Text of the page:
The Supreme Court rejected Tarascona Corporation’s request and eventually accepted the preliminary issue, thus referring the parties to arbitration. The Supreme Court’s main line of reasoning was that although the arbitral clause could be considered pathological, they were bound to adopt a pro validate approach to said clause. The court concluded that the existence of a practical difficulty in appointing one of the arbitrators did not impair the parties from seeking arbitration since the ICA Act lays down a series of remedies for the application in Chile of foreign arbitral clauses, including the appointment of arbitrators (as indicated in article 11 of the ICA Act). Besides, the court found that any defects in the arbitral clause were a matter that only arbitrators shall analyze and decide.

This recent ruling did not only confirm the sympathetic approach of Chilean courts towards international arbitration but also shed light on their protection of the negative effect of the arbitral clause, in view of the fact that the Supreme Court expressly referred the discussion on the validity and scope of said clause to the arbitrators.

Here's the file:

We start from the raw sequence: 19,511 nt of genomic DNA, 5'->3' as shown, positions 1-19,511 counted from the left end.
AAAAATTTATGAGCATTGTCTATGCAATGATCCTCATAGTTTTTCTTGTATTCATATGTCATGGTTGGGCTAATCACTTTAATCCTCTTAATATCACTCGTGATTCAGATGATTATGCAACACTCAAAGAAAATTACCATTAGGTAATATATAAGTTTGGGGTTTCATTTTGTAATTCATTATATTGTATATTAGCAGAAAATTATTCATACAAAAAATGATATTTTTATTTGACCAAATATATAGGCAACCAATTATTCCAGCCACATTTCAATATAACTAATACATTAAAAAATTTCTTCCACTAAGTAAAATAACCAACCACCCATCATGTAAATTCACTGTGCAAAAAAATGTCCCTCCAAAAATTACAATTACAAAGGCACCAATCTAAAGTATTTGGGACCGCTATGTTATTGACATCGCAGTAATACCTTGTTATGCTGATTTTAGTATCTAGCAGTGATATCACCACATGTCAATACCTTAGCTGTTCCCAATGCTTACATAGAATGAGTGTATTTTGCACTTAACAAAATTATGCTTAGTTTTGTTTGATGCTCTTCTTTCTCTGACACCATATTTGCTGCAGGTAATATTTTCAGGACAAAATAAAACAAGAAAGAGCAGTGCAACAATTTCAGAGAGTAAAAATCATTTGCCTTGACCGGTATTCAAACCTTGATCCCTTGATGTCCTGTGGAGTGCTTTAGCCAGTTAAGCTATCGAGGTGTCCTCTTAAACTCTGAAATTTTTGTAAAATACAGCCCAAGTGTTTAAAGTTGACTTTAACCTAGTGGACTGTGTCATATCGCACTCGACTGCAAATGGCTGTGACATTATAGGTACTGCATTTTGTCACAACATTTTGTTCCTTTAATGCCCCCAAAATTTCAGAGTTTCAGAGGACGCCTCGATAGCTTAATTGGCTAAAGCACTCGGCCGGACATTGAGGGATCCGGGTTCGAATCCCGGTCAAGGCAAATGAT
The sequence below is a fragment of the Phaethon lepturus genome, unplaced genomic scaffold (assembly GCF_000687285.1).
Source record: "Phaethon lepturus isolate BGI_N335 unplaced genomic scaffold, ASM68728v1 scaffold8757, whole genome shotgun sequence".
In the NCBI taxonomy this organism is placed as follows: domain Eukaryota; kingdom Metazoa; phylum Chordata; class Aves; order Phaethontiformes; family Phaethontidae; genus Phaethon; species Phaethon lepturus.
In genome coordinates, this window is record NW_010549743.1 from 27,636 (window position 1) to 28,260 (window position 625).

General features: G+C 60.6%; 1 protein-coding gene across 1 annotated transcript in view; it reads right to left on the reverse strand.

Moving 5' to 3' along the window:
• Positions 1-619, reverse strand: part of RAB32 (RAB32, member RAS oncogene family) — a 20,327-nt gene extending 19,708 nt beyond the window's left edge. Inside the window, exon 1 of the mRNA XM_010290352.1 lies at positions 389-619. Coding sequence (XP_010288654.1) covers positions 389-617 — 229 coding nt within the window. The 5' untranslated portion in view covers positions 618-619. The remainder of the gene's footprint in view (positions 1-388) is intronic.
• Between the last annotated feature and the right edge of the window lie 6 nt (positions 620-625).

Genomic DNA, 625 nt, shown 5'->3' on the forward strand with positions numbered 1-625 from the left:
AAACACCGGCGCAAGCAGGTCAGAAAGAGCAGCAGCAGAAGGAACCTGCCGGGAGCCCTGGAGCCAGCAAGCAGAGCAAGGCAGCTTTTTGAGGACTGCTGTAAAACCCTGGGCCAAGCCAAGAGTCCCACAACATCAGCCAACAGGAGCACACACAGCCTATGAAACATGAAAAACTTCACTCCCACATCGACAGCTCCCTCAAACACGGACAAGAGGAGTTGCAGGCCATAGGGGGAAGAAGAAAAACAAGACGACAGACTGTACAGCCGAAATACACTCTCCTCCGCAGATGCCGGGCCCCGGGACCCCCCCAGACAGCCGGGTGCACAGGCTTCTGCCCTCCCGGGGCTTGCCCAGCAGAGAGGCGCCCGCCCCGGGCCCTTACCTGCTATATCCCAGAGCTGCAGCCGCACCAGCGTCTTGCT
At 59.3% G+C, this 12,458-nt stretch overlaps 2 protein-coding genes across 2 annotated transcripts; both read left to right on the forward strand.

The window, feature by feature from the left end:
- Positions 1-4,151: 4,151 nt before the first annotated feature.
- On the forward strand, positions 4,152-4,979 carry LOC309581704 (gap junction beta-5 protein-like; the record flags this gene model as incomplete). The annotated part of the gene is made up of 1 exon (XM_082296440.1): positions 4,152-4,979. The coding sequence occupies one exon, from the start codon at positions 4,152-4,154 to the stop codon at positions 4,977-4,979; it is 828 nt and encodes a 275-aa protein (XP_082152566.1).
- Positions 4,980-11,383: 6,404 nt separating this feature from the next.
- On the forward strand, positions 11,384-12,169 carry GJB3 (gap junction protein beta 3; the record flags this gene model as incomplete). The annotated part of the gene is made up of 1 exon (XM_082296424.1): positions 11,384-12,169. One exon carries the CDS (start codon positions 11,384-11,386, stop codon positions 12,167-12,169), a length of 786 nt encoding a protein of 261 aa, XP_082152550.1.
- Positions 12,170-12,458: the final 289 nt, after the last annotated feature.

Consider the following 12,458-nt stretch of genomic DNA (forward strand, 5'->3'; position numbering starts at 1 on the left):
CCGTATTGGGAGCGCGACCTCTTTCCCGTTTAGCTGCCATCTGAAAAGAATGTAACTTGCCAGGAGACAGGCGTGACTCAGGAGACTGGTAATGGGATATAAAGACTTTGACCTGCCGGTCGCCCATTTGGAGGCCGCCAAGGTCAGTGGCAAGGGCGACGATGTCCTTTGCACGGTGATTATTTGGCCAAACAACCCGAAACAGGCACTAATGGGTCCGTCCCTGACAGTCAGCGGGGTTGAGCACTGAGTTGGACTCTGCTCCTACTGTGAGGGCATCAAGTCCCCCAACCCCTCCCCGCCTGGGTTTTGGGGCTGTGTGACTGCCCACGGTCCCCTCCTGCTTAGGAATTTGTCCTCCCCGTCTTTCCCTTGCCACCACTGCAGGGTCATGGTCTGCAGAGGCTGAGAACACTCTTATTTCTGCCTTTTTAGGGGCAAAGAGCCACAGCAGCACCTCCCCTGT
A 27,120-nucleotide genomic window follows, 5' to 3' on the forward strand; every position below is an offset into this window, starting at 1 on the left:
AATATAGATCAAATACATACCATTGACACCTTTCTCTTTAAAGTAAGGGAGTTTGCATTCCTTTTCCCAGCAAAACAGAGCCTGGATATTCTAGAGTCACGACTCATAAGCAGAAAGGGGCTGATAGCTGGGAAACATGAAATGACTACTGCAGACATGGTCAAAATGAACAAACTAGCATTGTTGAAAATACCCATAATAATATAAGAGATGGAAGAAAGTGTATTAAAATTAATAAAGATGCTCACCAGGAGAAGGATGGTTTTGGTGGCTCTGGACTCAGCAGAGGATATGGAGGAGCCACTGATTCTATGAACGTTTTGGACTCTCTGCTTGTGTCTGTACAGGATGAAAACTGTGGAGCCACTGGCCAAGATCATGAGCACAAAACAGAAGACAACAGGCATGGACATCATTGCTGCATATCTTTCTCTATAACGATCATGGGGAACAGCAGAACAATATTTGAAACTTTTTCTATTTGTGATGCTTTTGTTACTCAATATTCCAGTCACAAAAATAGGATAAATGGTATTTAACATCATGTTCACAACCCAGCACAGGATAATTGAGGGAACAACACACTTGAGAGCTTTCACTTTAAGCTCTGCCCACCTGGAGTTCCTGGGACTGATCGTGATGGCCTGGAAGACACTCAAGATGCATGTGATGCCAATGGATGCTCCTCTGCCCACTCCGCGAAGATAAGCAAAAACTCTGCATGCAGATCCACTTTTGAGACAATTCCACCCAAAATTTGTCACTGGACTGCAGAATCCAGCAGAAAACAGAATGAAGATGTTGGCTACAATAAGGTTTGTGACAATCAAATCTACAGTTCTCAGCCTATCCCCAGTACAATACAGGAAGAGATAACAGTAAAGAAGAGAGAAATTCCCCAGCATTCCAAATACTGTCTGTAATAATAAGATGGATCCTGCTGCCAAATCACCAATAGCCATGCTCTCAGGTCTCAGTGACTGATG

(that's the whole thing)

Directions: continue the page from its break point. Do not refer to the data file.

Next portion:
[1] Monjitas 392, Floor 11, borough of Santiago, city of Santiago de Chile. Its website is:

[2] San Sebastián 2812, floor 5, borough of Las Condes.

[3] Apoquindo 3600, Floor 5, borough of Las Condes, city of Santiago de Chile. Its website is



[6]  Plaza Justicia (without number), Floor 1, city of Valparaíso. Its website is

[7] Caupolicán 567, Office 201, city of Concepción. Its website is

[8] O’Higgins 144, City of Puerto Montt. Its website is